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The Index of Consumer Sentiment hit 98.2 in December, the University of Michigan reported on Friday.
The Commerce Department said on Friday new home sales increased 5.2 percent to a seasonally adjusted annual rate of 592,000 units last month.
The Commerce Department said consumer spending rose 0.2 percent after an upwardly revised 0.4 percent increase in October.
October's sales pace was revised down to 5.57 million units from the previously reported 5.60 million units.
Rising yields in the United States could make it harder for Beijing to keep managing its tremendous debt problem.
Economists had expected the index to rise to 94.5, according to a Thomson Reuters consensus estimate.
The Commerce Department says that wholesale inventories fell 0.4 percent, the largest drop in eight months.
The number of Americans filing for unemployment benefits fell from a five-month high last week, pointing to labor strength that underscores the economy's sustained momentum.
Duties on imports would hurt China, but they could hit many U.S. multinational corporations especially hard.
The bureau also said the number of hires and separations were little changed at 5.1 million and 4.9 million, respectively.
Banks should taper expectations for regulatory change from the Trump administration, the Goldman Sachs executive told CNBC's "Fast Money."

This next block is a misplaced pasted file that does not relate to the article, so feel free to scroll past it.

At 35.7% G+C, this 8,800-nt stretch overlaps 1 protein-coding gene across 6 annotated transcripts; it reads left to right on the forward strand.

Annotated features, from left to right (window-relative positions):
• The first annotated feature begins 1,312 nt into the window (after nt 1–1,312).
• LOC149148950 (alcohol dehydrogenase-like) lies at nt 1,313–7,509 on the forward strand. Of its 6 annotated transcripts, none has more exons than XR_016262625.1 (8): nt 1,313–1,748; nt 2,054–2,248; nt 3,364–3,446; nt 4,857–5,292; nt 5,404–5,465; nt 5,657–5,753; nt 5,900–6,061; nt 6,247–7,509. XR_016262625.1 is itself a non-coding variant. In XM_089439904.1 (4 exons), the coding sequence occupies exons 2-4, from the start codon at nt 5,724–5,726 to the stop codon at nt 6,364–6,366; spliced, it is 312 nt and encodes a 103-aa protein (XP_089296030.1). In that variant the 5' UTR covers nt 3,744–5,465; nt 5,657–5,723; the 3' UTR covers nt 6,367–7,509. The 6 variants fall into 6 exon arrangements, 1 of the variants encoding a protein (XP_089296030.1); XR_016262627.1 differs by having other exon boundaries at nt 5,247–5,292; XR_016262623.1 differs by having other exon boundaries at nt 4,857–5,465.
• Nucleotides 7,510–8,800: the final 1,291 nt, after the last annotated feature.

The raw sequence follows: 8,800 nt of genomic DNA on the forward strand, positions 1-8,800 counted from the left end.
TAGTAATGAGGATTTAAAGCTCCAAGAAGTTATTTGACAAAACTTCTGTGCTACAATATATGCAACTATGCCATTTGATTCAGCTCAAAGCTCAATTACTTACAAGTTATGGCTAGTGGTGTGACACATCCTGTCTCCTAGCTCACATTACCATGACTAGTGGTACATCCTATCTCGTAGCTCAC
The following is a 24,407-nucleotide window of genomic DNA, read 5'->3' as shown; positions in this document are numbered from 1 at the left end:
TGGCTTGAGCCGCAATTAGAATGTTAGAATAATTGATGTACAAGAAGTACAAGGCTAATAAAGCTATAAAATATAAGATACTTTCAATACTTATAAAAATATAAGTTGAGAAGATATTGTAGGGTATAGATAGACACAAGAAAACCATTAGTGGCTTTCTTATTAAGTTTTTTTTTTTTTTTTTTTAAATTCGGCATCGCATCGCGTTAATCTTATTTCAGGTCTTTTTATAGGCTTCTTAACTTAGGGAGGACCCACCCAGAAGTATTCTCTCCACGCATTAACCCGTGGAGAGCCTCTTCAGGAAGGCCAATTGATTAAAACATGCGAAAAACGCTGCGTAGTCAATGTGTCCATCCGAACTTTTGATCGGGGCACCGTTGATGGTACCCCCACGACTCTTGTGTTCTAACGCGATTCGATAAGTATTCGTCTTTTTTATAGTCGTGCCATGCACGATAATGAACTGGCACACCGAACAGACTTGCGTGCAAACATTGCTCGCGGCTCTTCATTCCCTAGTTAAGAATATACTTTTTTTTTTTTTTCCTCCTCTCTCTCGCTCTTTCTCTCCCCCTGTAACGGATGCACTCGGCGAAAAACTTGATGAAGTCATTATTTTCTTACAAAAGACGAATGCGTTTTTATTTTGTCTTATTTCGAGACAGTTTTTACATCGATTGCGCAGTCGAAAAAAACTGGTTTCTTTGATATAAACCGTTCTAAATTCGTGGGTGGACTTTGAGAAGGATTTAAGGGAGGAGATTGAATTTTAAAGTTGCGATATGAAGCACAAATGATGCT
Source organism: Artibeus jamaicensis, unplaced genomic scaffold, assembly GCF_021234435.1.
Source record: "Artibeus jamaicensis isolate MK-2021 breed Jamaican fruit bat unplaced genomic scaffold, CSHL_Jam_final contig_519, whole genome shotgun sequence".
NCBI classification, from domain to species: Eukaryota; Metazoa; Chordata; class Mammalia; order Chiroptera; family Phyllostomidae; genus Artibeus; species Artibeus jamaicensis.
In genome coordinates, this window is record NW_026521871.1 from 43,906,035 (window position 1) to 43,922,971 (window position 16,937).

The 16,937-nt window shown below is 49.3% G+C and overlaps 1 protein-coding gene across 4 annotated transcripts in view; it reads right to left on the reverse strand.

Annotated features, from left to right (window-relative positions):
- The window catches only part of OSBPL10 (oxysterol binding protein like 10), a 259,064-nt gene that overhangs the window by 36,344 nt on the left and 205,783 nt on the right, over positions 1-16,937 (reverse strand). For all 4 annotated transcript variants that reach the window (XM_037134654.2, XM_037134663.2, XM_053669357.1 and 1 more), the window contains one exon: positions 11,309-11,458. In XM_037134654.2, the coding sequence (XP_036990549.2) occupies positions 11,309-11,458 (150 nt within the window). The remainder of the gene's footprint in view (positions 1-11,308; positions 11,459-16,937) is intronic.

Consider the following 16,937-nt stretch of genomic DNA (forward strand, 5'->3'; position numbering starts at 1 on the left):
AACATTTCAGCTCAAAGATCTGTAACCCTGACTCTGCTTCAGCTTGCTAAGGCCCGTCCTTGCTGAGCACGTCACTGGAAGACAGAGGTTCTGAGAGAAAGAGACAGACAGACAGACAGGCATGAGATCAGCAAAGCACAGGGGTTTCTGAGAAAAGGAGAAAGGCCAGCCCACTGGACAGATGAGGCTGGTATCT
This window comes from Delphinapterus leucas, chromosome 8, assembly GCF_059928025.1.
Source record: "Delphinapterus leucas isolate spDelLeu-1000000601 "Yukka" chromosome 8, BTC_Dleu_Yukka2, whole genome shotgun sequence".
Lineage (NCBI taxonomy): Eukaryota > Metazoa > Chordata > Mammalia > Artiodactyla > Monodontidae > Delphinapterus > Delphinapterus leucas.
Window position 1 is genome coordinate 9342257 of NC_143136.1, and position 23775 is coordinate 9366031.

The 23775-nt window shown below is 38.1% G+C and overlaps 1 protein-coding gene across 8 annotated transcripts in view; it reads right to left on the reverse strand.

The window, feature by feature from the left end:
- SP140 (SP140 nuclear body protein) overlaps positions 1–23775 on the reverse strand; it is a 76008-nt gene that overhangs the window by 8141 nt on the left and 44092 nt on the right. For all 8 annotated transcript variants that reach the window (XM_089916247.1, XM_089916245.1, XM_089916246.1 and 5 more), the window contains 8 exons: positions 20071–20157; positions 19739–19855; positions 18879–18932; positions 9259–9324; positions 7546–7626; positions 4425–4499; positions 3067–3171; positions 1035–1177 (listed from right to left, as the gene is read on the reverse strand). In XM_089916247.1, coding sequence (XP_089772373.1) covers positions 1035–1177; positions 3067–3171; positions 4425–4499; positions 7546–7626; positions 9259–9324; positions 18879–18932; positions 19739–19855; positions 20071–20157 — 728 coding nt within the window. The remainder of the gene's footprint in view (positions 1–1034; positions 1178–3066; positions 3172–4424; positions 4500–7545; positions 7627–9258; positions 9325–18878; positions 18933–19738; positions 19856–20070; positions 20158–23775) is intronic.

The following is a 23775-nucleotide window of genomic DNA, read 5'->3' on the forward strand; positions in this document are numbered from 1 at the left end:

This time around, the "get tough on China" talk may be more than empty campaign rhetoric.
The Commerce Department said new orders for manufactured goods rose 2.7 percent after an upwardly revised 0.6 percent gain in September.
The index was expected to hit 52.2 for November, an increase from 51.90 in the prior month's reading.
Consumers had a more optimistic outlook about the economy, according to a monthly survey released Tuesday.
Brick-and-mortar retailers are embracing the online retail space and it's paying off, National Retail Federation CEO Matthew Shay says.
The Commerce Department said new home sales declined 1.9 percent to a seasonally adjusted annual rate of 563,000 units last month.
Richard Curtin, the survey's chief economist, called the results a "presidential honeymoon" after the victory of Republican Donald Trump.
September's sales pace was revised up to 5.49 million units from the previously reported 5.47 million units.
That's a slower growth rate than September's 0.2 percent increase.